Confusing messaging aimed at pregnant women about the safety of COVID-19 vaccines has allowed disinformation to spread, campaigners have warned.
It emerged today almost a fifth of the most critically ill coronavirus patients in England in recent months were unvaccinated pregnant women.
NHS England said that, between July 1 and September 30, 17% of COVID patients receiving treatment through a special lung-bypass machine were mothers-to-be who had not had their first dose of a Covid-19 vaccine.
They accounted for 32% of all females aged 16-49 in intensive care on extracorporeal membrane oxygenation (ECMO), a situation where a patient's lungs are so damaged by COVID that a ventilator cannot maintain oxygen levels.
Watch: Unvaccinated pregnant women warned of Covid danger
In contrast, the figure was 6% at the start of the pandemic in March 2020.
Campaigners including charity Pregnant Then Screwed and the independent fact-checkers Full Fact say there is "a great deal of fear and uncertainty among pregnant women".
"Pregnant people have a relatively low uptake of COVID-19 vaccines," said Full Fact's deputy editor, Claire Milne. "There is a big effort to address this, but messaging around the safety of the vaccines in pregnancy has been at times confused, and this has allowed misinformation to spread."
The charity say they have received hundreds of questions on the issue.
"If you’re pregnant it’s understandable that you want to do the right thing for yourself and your unborn baby," said Milne.
"From the hundreds of questions we’ve been sent, it’s clear that there’s a great deal of fear and uncertainty among pregnant women.”
Initially, pregnant women were excluded from the vaccine rollout, but advice was changed in April 2021 after it was ruled to be safe.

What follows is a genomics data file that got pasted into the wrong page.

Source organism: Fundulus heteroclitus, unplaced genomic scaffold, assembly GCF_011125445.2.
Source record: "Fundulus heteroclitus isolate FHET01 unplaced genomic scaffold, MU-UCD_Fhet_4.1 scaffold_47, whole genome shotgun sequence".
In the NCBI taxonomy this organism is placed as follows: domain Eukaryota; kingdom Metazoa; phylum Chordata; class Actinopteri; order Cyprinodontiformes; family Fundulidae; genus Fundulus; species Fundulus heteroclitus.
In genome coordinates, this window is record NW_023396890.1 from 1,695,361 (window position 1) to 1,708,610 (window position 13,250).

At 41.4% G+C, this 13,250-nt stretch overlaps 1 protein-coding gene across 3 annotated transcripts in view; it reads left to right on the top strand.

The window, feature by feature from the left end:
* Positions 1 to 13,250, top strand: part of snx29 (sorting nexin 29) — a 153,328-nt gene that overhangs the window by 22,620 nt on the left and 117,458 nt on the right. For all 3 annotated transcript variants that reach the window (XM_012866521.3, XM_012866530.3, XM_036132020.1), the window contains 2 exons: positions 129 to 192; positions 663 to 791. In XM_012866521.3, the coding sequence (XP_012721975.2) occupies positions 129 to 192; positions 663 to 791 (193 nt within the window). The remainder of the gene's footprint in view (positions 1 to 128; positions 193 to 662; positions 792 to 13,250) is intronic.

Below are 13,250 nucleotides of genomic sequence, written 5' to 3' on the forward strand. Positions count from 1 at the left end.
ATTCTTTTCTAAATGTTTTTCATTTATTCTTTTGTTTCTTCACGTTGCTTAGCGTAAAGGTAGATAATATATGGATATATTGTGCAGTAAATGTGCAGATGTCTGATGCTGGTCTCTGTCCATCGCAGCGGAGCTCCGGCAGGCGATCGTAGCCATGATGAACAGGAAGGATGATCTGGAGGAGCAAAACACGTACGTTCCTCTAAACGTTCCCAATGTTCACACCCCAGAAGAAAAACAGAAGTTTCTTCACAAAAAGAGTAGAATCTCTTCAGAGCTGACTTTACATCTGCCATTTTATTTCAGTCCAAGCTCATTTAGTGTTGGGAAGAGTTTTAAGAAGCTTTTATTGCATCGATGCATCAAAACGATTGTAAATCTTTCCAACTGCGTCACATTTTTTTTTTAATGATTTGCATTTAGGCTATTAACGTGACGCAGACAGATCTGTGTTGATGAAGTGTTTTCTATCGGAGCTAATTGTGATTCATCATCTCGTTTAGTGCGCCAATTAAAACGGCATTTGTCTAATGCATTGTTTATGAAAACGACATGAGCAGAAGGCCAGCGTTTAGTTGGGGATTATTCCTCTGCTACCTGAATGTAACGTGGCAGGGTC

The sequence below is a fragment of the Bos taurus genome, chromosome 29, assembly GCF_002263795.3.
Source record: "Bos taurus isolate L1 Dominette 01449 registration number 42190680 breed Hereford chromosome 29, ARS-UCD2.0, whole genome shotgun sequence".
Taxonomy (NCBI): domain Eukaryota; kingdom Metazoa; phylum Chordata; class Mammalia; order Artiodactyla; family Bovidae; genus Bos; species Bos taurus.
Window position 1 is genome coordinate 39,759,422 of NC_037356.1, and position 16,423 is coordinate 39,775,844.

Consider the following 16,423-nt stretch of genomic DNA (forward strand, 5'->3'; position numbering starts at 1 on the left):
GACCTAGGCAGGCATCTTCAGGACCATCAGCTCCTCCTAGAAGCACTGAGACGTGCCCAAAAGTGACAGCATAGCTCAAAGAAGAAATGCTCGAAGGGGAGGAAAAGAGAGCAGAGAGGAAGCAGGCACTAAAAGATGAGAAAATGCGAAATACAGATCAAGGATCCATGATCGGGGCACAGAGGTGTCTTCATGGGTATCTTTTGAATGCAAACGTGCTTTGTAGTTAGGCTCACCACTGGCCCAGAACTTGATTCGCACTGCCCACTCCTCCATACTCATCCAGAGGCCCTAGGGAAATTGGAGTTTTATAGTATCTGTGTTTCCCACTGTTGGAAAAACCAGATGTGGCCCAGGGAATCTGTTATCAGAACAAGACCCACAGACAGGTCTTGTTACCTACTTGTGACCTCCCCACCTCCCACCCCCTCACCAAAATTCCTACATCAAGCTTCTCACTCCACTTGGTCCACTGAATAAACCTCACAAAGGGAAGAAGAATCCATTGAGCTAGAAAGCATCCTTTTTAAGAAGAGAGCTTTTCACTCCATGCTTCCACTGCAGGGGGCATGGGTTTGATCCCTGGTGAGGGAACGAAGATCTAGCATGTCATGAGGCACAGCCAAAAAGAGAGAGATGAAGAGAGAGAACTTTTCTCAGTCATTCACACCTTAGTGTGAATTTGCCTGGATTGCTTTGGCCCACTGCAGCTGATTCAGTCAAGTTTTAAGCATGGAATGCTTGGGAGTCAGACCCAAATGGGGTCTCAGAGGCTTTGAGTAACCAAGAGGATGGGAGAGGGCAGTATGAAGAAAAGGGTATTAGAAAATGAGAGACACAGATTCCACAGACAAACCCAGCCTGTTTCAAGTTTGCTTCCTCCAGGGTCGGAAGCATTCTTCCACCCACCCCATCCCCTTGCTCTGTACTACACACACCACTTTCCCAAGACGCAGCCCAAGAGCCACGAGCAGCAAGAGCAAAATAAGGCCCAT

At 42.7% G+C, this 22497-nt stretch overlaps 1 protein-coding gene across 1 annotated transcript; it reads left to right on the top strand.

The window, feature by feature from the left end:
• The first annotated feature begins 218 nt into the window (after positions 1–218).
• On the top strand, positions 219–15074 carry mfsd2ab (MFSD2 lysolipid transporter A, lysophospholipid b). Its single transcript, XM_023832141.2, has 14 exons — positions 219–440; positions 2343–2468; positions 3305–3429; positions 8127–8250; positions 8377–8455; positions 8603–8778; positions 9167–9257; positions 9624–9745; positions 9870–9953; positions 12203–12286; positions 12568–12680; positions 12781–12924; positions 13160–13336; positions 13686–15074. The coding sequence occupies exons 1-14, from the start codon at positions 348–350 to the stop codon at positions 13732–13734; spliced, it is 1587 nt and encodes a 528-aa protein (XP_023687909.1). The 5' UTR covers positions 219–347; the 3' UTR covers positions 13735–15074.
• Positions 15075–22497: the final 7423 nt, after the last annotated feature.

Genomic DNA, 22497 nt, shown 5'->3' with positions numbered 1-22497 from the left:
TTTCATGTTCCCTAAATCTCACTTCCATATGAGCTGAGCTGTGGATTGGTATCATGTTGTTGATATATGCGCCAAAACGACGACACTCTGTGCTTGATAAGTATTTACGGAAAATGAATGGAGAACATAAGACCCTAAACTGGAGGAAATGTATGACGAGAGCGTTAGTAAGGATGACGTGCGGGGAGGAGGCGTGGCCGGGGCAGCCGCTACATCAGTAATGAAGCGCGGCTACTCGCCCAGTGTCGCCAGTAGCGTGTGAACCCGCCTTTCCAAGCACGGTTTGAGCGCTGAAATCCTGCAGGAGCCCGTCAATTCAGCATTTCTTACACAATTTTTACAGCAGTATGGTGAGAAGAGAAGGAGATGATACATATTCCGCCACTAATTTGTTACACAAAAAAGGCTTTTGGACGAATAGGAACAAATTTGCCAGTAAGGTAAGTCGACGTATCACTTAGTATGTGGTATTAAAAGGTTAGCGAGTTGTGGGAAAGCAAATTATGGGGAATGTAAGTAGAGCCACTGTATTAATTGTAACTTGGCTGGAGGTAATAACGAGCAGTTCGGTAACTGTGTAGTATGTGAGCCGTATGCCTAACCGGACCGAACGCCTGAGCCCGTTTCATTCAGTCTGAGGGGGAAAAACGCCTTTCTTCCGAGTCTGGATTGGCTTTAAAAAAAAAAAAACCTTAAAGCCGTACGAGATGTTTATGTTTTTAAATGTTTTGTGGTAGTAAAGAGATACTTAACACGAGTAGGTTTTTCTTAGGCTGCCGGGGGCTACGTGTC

Data from 100,000 COVID vaccinations in pregnancy in England and Scotland, and 160,000 in the US, has not shown any harm to the foetus or infant in instances where pregnant women have been vaccinated.
However, many pregnant women remain hesitant.
Clare Bromley, 33, from Kent, was hospitalised after she contracted COVID and was told she may have needed a C-section just 26 weeks into her pregnancy.
After spending a month in hospital, she was discharged and did not need a C-section - however, she urged other hesitant pregnant women to get vaccinated.
"I completely understand the hesitation not to get vaccinated when you are growing a child inside you, and, after experiencing two miscarriages before the pandemic, the fear of being pregnant again with the worry of COVID was sending my anxiety through the roof," she said.
“But, after what happened, I can honestly say that the risk of not having the COVID vaccine far outweighs any doubts about having it.”
Full Fact's Milne criticised the government, saying it had added to the confusion.
"The government’s Yellow Card scheme, for example, has inadvertently contributed to the spread of misinformation about COVID-19 vaccines," she said.
"We contacted the MHRA [Medicines and Healthcare products Regulatory Agency] earlier in the year about this and they’ve since included clearer warnings that these reports cover possible, rather than confirmed, cases of vaccine side effects."
The Yellow Card scheme allows the people to voluntary report adverse side-effects of medicines or vaccines.
Health secretary Sajid Javid has described the numbers of pregnant women seriously ill in hospital with COVID as "desperately sad", adding the vaccines will provide "significant protection".
However, the National Childbirth Trust (NCT) has also criticised the government, describing the data as a "damning indictment of the lack of attention given to this vulnerable group as restrictions have eased".
“We’ve been extremely disappointed to hear of so much misinformation and confusion about the vaccination programme and so little focus on what’s needed to keep vulnerable groups safe as restrictions have eased," said Sarah McMullen, director of impact and engagement.
Full Fact and Pregnant Then Screwed have set up a free WhatsApp helpline for women with questions about vaccine disinformation at: +44 7521 770 995.
Watch: Doctor begs pregnant women to get vaccinated